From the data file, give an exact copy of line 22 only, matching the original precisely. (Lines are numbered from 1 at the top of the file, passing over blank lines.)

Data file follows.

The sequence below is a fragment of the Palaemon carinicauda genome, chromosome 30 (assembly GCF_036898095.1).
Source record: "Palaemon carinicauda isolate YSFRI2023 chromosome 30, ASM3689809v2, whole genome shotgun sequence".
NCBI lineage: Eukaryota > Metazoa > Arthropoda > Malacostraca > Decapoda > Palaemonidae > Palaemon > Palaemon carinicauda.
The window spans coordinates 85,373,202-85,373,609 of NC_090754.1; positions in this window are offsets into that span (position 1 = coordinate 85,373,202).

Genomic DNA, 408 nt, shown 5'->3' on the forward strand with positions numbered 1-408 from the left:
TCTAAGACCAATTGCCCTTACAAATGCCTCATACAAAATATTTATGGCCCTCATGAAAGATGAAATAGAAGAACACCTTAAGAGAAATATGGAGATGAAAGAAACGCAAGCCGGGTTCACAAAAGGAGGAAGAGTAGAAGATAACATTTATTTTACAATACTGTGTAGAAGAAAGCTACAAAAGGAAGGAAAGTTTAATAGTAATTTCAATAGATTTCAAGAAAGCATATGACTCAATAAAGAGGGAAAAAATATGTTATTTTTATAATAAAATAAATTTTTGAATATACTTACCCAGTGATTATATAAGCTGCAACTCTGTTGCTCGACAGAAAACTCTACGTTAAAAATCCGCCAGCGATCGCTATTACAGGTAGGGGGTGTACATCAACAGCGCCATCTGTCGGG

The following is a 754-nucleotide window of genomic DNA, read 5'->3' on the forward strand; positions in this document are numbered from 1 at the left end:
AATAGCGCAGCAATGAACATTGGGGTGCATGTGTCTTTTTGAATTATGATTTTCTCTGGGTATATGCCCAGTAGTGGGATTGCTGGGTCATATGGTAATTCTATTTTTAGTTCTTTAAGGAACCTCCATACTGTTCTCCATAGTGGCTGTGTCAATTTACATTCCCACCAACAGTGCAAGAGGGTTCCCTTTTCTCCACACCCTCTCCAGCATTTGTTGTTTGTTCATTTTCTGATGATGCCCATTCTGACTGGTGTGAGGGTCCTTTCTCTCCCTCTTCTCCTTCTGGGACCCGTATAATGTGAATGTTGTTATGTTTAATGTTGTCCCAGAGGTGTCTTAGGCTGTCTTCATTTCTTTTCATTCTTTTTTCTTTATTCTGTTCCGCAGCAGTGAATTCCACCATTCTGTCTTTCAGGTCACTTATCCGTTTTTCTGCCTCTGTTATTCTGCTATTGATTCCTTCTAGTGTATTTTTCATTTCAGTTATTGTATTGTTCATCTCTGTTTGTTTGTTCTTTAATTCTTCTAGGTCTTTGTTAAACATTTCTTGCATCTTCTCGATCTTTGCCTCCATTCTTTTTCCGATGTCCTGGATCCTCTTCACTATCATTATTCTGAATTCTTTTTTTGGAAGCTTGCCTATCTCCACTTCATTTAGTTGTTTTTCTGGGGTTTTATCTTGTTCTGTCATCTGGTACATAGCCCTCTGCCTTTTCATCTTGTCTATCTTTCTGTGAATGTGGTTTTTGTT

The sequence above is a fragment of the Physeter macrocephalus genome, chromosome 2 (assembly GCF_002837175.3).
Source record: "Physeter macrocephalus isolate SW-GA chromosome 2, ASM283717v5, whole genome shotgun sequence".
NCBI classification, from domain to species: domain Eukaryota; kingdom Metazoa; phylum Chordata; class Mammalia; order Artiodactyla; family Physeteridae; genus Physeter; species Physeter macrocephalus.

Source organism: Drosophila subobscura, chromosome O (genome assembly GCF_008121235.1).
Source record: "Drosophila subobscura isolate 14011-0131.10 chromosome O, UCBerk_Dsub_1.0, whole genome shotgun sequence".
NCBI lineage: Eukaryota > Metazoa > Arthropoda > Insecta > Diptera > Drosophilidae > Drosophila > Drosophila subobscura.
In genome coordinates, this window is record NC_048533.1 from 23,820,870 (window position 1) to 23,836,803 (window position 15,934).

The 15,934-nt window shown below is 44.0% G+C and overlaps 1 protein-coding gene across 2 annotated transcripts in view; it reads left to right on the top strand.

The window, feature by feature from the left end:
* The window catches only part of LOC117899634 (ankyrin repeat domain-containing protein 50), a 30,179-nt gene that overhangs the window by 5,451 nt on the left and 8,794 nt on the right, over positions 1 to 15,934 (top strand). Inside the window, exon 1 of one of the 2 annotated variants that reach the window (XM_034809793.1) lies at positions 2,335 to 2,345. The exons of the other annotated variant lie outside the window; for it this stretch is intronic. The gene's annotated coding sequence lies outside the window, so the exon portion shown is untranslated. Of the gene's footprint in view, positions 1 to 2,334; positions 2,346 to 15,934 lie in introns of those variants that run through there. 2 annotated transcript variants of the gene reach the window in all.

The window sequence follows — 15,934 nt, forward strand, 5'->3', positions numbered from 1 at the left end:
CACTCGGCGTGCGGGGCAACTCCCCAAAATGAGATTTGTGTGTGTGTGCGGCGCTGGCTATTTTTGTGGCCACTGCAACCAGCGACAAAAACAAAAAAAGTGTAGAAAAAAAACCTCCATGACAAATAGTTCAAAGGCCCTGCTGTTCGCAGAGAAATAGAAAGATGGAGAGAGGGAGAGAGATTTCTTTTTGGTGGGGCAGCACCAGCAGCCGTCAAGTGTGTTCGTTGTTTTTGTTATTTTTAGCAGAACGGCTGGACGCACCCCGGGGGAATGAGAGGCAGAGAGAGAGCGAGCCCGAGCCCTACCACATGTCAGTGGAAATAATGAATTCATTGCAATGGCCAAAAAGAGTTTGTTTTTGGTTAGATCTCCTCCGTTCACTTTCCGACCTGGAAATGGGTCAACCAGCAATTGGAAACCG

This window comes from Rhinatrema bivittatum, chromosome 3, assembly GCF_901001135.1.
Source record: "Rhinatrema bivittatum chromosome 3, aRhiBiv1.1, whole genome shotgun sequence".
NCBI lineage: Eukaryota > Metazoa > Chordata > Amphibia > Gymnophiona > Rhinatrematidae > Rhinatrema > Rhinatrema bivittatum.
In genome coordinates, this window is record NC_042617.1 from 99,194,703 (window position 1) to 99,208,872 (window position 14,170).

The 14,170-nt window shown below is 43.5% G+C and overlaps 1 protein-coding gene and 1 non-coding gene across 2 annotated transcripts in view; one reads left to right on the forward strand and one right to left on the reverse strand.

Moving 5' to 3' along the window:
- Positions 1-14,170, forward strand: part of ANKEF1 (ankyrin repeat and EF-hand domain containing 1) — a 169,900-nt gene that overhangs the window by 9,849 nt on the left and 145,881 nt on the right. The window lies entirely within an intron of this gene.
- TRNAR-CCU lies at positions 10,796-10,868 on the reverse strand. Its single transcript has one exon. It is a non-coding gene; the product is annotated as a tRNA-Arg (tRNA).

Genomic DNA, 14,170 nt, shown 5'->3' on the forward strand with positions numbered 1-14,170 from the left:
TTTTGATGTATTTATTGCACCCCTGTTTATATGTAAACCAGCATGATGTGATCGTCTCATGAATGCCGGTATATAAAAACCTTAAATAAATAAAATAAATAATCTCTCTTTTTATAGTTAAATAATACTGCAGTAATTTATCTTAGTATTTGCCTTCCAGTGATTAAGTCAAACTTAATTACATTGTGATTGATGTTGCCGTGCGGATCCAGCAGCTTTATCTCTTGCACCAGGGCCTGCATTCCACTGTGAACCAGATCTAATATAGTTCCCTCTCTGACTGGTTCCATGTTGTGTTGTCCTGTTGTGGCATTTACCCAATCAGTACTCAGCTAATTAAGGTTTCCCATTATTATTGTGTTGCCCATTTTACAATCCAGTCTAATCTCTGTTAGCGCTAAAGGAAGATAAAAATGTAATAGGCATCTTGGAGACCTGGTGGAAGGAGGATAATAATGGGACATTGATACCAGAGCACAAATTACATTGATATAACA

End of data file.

Source record: "Rhinatrema bivittatum chromosome 3, aRhiBiv1.1, whole genome shotgun sequence".